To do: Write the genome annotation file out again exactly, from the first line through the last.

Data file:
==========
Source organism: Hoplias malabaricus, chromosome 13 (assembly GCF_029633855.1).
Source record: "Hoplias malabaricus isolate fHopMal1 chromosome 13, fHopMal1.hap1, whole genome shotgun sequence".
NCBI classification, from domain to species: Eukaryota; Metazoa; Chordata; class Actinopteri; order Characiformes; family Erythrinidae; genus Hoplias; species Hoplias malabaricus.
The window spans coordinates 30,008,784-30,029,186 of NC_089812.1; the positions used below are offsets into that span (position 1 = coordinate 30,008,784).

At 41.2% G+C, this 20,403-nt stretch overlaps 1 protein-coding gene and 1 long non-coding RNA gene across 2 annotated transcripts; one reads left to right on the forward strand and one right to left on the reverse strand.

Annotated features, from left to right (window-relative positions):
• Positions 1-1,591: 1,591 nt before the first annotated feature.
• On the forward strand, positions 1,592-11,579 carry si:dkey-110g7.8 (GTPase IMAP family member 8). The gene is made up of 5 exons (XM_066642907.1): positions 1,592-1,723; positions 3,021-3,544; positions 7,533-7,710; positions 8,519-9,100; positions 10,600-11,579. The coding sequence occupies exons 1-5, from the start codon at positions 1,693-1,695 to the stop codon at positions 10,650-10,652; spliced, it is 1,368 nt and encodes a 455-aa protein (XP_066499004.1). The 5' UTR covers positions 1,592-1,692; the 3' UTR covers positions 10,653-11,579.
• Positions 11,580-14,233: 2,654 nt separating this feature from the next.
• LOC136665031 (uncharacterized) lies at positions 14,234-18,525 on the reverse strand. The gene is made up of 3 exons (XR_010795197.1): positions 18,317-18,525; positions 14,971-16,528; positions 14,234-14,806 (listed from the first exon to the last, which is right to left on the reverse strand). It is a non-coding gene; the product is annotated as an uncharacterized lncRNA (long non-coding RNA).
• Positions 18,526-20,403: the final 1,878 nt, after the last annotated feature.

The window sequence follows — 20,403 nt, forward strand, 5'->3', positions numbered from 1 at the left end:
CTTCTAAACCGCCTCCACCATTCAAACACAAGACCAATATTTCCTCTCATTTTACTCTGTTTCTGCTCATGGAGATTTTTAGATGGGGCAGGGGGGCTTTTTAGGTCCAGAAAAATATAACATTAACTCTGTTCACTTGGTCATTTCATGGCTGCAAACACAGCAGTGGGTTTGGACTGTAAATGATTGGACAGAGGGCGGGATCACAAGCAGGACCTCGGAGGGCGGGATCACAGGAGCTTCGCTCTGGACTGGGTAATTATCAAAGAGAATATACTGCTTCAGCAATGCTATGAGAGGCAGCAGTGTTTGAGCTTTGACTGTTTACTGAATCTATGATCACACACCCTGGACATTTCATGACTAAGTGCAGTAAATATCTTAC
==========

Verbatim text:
Source organism: Hoplias malabaricus, chromosome 13 (assembly GCF_029633855.1).
Source record: "Hoplias malabaricus isolate fHopMal1 chromosome 13, fHopMal1.hap1, whole genome shotgun sequence".
NCBI classification, from domain to species: Eukaryota; Metazoa; Chordata; class Actinopteri; order Characiformes; family Erythrinidae; genus Hoplias; species Hoplias malabaricus.
The window spans coordinates 30,008,784-30,029,186 of NC_089812.1; the positions used below are offsets into that span (position 1 = coordinate 30,008,784).

At 41.2% G+C, this 20,403-nt stretch overlaps 1 protein-coding gene and 1 long non-coding RNA gene across 2 annotated transcripts; one reads left to right on the forward strand and one right to left on the reverse strand.

Annotated features, from left to right (window-relative positions):
• Positions 1-1,591: 1,591 nt before the first annotated feature.
• On the forward strand, positions 1,592-11,579 carry si:dkey-110g7.8 (GTPase IMAP family member 8). The gene is made up of 5 exons (XM_066642907.1): positions 1,592-1,723; positions 3,021-3,544; positions 7,533-7,710; positions 8,519-9,100; positions 10,600-11,579. The coding sequence occupies exons 1-5, from the start codon at positions 1,693-1,695 to the stop codon at positions 10,650-10,652; spliced, it is 1,368 nt and encodes a 455-aa protein (XP_066499004.1). The 5' UTR covers positions 1,592-1,692; the 3' UTR covers positions 10,653-11,579.
• Positions 11,580-14,233: 2,654 nt separating this feature from the next.
• LOC136665031 (uncharacterized) lies at positions 14,234-18,525 on the reverse strand. The gene is made up of 3 exons (XR_010795197.1): positions 18,317-18,525; positions 14,971-16,528; positions 14,234-14,806 (listed from the first exon to the last, which is right to left on the reverse strand). It is a non-coding gene; the product is annotated as an uncharacterized lncRNA (long non-coding RNA).
• Positions 18,526-20,403: the final 1,878 nt, after the last annotated feature.

The window sequence follows — 20,403 nt, forward strand, 5'->3', positions numbered from 1 at the left end:
CTTCTAAACCGCCTCCACCATTCAAACACAAGACCAATATTTCCTCTCATTTTACTCTGTTTCTGCTCATGGAGATTTTTAGATGGGGCAGGGGGGCTTTTTAGGTCCAGAAAAATATAACATTAACTCTGTTCACTTGGTCATTTCATGGCTGCAAACACAGCAGTGGGTTTGGACTGTAAATGATTGGACAGAGGGCGGGATCACAAGCAGGACCTCGGAGGGCGGGATCACAGGAGCTTCGCTCTGGACTGGGTAATTATCAAAGAGAATATACTGCTTCAGCAATGCTATGAGAGGCAGCAGTGTTTGAGCTTTGACTGTTTACTGAATCTATGATCACACACCCTGGACATTTCATGACTAAGTGCAGTAAATATCTTAC